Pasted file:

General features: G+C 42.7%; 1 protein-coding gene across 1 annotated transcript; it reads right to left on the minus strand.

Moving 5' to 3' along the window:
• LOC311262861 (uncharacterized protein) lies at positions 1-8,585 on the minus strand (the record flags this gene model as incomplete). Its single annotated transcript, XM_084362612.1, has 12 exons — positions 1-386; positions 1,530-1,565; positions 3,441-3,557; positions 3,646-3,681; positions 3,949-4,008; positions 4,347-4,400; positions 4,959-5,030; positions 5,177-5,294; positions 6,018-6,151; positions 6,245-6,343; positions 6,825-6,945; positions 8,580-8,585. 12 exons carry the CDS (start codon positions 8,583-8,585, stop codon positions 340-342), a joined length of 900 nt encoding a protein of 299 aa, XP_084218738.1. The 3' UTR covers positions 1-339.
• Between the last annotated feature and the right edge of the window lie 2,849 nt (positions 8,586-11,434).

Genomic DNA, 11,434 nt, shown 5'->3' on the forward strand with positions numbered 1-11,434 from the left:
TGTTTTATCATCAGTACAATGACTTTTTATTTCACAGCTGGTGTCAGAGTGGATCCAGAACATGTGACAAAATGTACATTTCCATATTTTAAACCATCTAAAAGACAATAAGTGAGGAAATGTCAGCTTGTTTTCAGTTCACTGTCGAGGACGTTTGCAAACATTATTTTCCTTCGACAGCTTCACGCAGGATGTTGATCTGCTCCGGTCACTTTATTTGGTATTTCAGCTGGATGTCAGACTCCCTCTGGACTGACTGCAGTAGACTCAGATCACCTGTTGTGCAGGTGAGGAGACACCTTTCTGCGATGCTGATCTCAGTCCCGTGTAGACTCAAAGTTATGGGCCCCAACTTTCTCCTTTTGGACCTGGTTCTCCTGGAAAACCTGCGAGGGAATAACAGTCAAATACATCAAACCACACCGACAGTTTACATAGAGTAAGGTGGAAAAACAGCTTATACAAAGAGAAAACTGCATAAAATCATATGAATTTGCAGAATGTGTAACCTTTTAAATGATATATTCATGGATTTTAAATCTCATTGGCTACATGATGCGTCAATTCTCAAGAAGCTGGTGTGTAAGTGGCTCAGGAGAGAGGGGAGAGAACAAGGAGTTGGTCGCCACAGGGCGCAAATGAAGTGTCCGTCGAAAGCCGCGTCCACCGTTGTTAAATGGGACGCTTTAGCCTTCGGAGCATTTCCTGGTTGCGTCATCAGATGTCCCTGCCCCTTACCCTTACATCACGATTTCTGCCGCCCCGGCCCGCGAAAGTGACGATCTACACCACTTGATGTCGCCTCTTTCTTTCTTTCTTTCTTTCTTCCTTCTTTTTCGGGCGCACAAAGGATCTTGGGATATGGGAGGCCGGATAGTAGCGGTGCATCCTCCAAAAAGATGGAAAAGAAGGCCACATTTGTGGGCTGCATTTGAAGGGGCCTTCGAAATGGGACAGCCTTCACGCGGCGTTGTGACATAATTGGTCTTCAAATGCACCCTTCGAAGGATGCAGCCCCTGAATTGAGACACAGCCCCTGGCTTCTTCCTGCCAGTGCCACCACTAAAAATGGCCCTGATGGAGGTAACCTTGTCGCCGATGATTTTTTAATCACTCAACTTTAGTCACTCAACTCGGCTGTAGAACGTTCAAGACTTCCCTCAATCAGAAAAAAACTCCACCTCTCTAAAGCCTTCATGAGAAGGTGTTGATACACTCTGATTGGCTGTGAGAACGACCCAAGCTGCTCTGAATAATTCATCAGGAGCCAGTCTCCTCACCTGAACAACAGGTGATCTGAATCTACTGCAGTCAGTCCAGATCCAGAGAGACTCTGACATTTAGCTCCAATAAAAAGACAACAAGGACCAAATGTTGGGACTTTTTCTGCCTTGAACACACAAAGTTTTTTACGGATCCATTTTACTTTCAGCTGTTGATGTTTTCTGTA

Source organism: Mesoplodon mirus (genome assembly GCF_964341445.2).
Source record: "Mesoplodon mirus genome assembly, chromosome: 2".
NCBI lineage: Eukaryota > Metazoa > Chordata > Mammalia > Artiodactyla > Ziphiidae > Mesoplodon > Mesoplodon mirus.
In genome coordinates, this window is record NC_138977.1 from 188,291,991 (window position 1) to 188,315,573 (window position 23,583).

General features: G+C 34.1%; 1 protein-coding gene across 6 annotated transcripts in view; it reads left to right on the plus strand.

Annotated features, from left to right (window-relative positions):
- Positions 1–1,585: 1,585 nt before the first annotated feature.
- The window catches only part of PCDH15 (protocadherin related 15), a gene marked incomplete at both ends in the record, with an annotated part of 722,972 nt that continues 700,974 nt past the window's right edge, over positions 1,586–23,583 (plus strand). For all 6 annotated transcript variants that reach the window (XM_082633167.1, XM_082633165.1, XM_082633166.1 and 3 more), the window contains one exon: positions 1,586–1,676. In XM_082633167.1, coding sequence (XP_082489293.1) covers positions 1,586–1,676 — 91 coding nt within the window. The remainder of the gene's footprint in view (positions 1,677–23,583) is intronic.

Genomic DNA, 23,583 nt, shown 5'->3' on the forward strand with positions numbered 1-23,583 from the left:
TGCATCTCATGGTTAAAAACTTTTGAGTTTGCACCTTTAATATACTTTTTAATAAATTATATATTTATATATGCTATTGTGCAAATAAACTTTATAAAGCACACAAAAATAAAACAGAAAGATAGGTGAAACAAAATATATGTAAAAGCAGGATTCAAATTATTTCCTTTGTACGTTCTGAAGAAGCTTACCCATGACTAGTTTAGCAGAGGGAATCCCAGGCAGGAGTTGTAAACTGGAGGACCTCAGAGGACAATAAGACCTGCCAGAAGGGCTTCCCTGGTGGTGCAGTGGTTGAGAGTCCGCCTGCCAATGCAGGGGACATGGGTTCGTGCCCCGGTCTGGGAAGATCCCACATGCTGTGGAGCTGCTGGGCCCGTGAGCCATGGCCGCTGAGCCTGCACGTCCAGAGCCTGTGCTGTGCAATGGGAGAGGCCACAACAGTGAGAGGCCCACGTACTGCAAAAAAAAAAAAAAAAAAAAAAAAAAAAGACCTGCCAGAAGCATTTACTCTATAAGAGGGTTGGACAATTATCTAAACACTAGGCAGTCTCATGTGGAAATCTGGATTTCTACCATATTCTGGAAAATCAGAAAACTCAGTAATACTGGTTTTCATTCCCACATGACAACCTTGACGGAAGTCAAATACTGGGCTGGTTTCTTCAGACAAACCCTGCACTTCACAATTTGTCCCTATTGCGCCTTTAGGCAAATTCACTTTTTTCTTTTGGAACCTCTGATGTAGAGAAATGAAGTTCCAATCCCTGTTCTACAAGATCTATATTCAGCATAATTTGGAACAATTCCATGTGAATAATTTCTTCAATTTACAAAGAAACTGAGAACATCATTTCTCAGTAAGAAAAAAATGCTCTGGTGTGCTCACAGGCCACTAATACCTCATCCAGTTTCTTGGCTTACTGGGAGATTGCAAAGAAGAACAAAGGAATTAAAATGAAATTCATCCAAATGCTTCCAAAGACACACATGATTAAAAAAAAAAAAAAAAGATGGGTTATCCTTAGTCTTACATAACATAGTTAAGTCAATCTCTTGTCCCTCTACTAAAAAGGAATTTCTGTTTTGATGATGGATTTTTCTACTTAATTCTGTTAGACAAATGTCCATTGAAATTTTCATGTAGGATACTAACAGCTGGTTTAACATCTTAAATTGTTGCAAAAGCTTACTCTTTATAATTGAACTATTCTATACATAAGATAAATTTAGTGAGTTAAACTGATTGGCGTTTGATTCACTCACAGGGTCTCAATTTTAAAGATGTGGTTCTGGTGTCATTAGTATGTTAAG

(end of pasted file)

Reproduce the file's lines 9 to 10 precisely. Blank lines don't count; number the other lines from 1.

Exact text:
NCBI lineage: Eukaryota > Metazoa > Chordata > Mammalia > Artiodactyla > Ziphiidae > Mesoplodon > Mesoplodon mirus.
In genome coordinates, this window is record NC_138977.1 from 188,291,991 (window position 1) to 188,315,573 (window position 23,583).